Saint John has 225 years of history to celebrate in 2010 as Canada’s oldest incorporated city, and the local Pride committee has jumped on that bandwagon with its nine-day festival, marking “225 Years of Diversity.”
But the fact that Port City Rainbow Pride (PCRP) is hosting Pride events at all is something to cheer about. The committee took “a hiatus” in 2009, cancelling Pride Week a little more than a month before the rainbow flag was due to be raised.
Mack MacKenzie, spokesperson and chair of the committee, says the break was meant to give organizers time to refresh and revamp the festival and, above all, drum up community support. He cited “volunteer burnout” as the main reason for cancellation when he spoke with Xtra last summer.
Staff from the former Elements nightclub managed to rally a small crew of people to pull off a week-long Pride, in PCRP’s absence.
But the break didn’t bring in the new blood MacKenzie expected.
“We’re still in the same sort of boat as last year,” MacKenzie says. “It’s hard to get people out to volunteer.” There are only about a dozen people making the nine-day event — from Aug 6 to 15 — come together, he adds.
PCRP will push attendees at this year’s events to come out and help with the 2011 Pride festival and, if nothing else, MacKenzie assures, the membership drive the committee started this year — which has welcomed approximately 100 card-carrying PCRP members — is a good, but small, start.
“I know for a fact that there are a lot more than 100 members of the LGBT community in the greater Saint John area.” It’s hardly the 10 percent of the metropolitan area’s 122,000 people, he jokes.
The lack of active participation in the planning stages has been a point of frustration for him. He would have liked to have seen a much stronger reaction from the queer population. PCRP hosted regular dances, meant to raise funds for Pride, which actually lost money on some occasions.
“We had 14 months to put on something really impressive,” he says. “[But] with 14 months, we could have done a lot more.”
In that time, however, the PCRP team found support from a handful of local businesses, media personalities and prominent members of the community. When the parade works its way through the streets of uptown on Saturday, Aug 14, members of all three major provincial political parties will march.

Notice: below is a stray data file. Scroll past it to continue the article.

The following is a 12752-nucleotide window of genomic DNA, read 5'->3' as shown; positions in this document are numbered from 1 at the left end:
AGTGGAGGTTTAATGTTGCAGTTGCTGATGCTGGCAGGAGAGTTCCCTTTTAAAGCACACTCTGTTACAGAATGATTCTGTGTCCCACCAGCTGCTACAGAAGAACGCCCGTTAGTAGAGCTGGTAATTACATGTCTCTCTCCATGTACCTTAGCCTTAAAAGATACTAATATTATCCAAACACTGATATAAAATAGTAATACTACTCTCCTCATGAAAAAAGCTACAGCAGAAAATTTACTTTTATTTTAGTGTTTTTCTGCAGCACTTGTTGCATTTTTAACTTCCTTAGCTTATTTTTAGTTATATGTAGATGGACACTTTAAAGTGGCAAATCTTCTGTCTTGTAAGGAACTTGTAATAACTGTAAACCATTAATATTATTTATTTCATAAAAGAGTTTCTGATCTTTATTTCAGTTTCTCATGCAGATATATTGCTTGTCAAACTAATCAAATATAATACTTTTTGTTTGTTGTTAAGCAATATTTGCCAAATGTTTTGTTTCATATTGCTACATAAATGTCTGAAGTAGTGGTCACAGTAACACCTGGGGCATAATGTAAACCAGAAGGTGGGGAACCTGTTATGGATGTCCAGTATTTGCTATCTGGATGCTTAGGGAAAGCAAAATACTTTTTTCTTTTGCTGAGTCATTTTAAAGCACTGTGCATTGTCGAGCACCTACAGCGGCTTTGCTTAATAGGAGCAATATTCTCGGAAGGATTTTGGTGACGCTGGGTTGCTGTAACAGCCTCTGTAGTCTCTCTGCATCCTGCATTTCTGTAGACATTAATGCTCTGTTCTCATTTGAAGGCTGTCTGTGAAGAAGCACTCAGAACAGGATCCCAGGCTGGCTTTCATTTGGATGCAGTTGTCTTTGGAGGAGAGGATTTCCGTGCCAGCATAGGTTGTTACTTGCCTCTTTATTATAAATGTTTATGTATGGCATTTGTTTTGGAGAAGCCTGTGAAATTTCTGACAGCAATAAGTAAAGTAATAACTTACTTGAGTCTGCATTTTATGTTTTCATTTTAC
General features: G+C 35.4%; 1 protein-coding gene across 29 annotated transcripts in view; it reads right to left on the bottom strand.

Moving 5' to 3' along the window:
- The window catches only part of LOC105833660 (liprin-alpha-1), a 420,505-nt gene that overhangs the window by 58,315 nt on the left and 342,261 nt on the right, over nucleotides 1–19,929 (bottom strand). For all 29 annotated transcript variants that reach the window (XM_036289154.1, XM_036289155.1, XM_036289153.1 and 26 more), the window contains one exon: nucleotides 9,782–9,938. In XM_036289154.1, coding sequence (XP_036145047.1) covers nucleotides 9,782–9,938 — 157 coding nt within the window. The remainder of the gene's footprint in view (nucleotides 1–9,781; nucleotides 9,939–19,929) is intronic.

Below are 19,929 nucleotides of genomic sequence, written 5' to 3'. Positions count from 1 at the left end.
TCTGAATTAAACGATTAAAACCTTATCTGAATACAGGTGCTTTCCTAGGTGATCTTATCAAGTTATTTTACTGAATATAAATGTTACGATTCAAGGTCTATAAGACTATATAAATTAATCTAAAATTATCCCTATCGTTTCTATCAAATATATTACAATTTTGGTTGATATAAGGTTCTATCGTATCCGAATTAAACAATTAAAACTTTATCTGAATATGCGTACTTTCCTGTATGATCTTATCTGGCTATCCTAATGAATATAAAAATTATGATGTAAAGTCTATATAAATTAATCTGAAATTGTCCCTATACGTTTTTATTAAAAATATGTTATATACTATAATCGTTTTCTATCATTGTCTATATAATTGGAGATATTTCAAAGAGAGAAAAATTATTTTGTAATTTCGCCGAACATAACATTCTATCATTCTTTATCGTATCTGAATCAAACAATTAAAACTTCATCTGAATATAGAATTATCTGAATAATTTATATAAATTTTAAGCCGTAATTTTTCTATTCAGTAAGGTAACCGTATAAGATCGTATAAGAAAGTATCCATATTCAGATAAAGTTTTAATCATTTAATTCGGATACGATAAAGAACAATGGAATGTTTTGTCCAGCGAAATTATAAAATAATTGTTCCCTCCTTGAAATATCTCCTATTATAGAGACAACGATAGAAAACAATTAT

“It’s nice to know,” he says, “there are politicians marching in our parade without fear of reprisal.”
The grand marshal will be Dr Robert McKinnon, vice-president of the University of New Brunswick Saint John. McKinnon, says MacKenzie, has been a long-time supporter of the queer community as someone who has tried to “stamp out discrimination.”
He’s still uncertain if there will be any presence from the Saint John 225 campaign, from which PCRP devised this year’s theme. Lisa Hrabluk, SJ 225 director, wrote in an email the campaign had “no direct connection” to PCRP’s 225 Years of Diversity celebration, but “(they) certainly are supportive of it.”
MacKenzie says he’s eager to see who shows up for the parade on Saturday.
Despite the challenges and hard work, he and his committee look at the positives rather than the struggles. They have expanded the festival from a mere week to a full nine days and have ensured a number of events are accessible to people of all ages and financial brackets.
MacKenzie insists PCRP is about unity. It welcomes revellers from both within and without the bar scene, and their goal for Pride is to include all communities in the metropolitan region.
They’ve worked with Fredericton’s Pride committee to promote and attend each other’s event, and they are also offering financial assistance to local high school GSAs that want to walk in the parade with banners.
“By the end of this Pride festival,” he says, “I’d like to think anyone that thinks we’re not working together is delusional or from another planet.”
Pride began Friday, Aug 6, with the flag-raising ceremony at City Hall. For more information on Port City Rainbow Pride’s events, visit www.portcityrainbowpride.com.